RECENT analysis has revealed a significant 10% decrease in the number of Approved pesticides between 2018 and 2020, prompting an expert to speak out in favour of increased pesticide science.
The latest figures are in stark contrast to the 2015-2018 period which only showed a loss of three Approved products. This decrease appears to be entirely down to a change in the EU status of many pesticides from Approved to Not Approved.
During 2015-2018 there were 12 newly Not Approved pesticides which were offset by 11 newly Approved. In contrast, in the 2018-2020 period, only seven new pesticides were Approved whilst 38 were designated as Not Approved.
The analysis was done in light of recent trends in EU pesticide classification, comparing Approved, Not Approved and Pending pesticides included in the 17th (2015) and 18th (2018) editions of The Pesticide Manual, with those currently listed (July 2020) in the Online Pesticide Manual which now lists 788 pesticides.
The trends in the EU status of pesticides by their Field of Use were also evaluated. Between 2018 and 2020, new Not Approved pesticides are divided almost equally between insecticides, fungicides and herbicides – so the change in EU status cannot be readily explained by pesticide type. In contrast, the Field of Use of the few newly Approved pesticides in both the 2015-2018 and 2018-2020 periods is dominated by fungicides. It should be noted that the 2020 Not Approved list includes some of the world’s most important agrochemicals, including: chlorpyrifos, glufosinate and epoxiconazole.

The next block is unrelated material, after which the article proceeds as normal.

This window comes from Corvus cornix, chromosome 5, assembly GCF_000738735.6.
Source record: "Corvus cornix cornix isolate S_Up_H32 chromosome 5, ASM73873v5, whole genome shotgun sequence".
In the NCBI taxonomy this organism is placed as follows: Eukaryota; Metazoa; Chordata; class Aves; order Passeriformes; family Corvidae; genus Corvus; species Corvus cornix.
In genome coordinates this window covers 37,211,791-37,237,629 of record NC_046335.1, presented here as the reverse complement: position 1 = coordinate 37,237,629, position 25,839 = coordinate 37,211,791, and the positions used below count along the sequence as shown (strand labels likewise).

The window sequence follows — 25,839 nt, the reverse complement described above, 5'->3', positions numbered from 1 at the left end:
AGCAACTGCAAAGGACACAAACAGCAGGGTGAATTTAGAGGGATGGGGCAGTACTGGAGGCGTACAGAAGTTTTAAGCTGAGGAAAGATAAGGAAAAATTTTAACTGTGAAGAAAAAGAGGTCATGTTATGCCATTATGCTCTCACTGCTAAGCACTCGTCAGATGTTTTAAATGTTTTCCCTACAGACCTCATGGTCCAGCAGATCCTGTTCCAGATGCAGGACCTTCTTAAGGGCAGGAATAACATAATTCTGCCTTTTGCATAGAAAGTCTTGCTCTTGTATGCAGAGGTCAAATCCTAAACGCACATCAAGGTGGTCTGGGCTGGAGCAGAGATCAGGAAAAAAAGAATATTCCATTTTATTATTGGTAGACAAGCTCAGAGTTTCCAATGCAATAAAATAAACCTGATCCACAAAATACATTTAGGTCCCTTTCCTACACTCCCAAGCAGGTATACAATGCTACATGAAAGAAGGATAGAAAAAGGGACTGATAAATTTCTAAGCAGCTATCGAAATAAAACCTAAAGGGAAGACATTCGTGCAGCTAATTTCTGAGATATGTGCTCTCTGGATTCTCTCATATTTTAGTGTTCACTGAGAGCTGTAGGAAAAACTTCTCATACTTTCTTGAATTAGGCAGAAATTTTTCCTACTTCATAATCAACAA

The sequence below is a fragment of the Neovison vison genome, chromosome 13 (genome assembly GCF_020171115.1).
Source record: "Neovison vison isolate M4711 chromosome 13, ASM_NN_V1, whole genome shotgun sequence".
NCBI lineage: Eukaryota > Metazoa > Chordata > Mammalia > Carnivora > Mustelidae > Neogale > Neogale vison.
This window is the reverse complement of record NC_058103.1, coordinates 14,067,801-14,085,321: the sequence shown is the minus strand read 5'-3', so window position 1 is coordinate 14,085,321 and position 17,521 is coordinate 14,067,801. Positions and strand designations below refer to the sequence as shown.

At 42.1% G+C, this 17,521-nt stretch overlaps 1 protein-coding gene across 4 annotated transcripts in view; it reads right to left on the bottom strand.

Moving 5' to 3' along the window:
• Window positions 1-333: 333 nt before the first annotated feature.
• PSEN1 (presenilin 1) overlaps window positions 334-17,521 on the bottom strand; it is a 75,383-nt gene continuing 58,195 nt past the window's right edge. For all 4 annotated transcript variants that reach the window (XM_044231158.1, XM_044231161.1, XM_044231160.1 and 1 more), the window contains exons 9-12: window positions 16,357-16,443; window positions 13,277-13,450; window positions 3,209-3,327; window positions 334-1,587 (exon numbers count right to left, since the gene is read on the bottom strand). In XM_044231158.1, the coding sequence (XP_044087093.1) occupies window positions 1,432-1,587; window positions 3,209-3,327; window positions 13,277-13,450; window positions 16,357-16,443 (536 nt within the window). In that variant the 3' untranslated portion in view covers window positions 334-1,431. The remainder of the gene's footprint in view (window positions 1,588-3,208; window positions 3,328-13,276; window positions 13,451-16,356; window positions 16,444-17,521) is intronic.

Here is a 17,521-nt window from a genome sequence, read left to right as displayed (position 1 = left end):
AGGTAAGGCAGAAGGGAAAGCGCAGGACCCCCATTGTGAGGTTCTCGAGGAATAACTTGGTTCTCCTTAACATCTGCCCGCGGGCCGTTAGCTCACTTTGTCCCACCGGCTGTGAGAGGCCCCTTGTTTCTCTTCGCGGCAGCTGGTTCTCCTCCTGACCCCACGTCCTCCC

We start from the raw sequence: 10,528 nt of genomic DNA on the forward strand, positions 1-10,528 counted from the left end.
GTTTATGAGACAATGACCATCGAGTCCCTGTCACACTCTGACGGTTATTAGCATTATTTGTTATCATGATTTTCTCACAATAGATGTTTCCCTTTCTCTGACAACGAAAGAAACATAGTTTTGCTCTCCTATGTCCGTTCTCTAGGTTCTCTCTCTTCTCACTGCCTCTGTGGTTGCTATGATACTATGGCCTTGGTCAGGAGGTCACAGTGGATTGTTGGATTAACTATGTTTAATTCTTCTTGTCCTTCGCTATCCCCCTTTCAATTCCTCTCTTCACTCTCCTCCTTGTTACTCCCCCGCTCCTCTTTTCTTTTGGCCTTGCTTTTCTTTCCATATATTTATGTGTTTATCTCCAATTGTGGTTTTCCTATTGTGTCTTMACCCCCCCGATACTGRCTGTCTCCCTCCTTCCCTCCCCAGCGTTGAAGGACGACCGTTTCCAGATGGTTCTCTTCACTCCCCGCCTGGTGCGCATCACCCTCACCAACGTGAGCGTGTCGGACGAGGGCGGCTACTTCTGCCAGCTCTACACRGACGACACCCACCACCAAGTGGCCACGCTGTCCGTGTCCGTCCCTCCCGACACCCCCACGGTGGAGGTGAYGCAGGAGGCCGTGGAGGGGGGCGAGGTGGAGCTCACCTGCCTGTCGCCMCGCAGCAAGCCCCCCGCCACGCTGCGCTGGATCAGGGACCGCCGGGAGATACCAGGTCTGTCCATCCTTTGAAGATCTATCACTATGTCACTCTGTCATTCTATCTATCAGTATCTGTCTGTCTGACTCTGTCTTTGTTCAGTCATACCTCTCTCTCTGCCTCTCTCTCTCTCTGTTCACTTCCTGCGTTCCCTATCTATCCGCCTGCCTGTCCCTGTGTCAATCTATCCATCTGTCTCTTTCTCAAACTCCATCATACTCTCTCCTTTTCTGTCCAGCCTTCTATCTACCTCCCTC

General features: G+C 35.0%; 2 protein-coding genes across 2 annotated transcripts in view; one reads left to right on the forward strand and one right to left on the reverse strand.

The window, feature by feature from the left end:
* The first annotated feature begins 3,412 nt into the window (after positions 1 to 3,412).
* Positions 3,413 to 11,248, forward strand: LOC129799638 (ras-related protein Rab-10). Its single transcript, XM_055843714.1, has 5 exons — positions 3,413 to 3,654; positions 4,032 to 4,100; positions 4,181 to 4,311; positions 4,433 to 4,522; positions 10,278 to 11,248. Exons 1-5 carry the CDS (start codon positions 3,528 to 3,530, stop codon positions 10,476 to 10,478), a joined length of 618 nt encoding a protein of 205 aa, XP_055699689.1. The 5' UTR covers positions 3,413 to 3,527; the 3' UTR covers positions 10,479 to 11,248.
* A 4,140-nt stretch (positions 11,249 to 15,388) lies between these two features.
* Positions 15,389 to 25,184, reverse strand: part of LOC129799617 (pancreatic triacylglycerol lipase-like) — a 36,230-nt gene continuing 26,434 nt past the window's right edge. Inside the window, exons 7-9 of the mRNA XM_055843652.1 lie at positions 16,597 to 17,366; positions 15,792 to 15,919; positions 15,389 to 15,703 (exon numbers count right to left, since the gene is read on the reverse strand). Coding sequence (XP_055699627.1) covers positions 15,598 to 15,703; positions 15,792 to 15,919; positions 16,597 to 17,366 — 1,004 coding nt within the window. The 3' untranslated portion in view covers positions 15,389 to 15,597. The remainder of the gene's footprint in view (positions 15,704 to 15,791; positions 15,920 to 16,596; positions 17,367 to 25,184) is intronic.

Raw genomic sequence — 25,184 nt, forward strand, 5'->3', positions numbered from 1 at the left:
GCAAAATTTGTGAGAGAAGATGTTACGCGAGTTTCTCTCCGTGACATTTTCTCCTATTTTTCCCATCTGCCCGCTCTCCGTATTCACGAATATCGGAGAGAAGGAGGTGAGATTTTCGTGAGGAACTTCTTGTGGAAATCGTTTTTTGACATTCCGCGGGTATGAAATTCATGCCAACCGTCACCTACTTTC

“In a recent update of the status of pesticide regulatory approval in the European Union (EU) it appears that a significant number of pesticides included in The Pesticide Manual are now designated as – Not Approved,” observed Dr James Turner, editor of The Pesticide Manual. “Is the EU designation of so many pesticides as Not Approved a recent phenomenon or part of a longer-term trend?”
In an editorial included in the The Pesticide Manual 18th edition Dr Turner wrote: “Pesticide innovation is essential. Pesticide science must (and will) continue to evolve and contribute in order to meet the ever-increasing demands for safe, environmentally-friendly and effective food production.”
“Unfortunately, for farmers, the environment and consumers worldwide, the pace of newly approved, traditional pesticides has not tracked with the reduction in availability of effective agrochemicals resulting from successive European Union regulations and directives. The latest EU initiative – the ‘Green Deal’– aims to increase organic farming, reverse declines of pollinators and reduce risks and numbers of pesticides by 50% by 2030. So, despite human and environmental safety benefits that will come from targeted pesticide application using precision agriculture technologies, it is highly likely that the trend of Approved pesticide reduction will continue.”